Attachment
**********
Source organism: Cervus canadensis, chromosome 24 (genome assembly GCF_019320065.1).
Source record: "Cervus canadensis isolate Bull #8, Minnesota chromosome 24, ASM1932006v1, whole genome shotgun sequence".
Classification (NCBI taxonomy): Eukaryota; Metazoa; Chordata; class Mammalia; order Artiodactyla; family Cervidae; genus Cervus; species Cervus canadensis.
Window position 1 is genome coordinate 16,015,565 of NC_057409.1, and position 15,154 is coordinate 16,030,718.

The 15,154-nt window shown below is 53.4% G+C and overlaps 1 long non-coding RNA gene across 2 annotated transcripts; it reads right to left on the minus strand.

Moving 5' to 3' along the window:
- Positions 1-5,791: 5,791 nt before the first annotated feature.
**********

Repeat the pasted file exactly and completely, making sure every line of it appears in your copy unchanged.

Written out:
Source organism: Cervus canadensis, chromosome 24 (genome assembly GCF_019320065.1).
Source record: "Cervus canadensis isolate Bull #8, Minnesota chromosome 24, ASM1932006v1, whole genome shotgun sequence".
Classification (NCBI taxonomy): Eukaryota; Metazoa; Chordata; class Mammalia; order Artiodactyla; family Cervidae; genus Cervus; species Cervus canadensis.
Window position 1 is genome coordinate 16,015,565 of NC_057409.1, and position 15,154 is coordinate 16,030,718.

The 15,154-nt window shown below is 53.4% G+C and overlaps 1 long non-coding RNA gene across 2 annotated transcripts; it reads right to left on the minus strand.

Moving 5' to 3' along the window:
- Positions 1-5,791: 5,791 nt before the first annotated feature.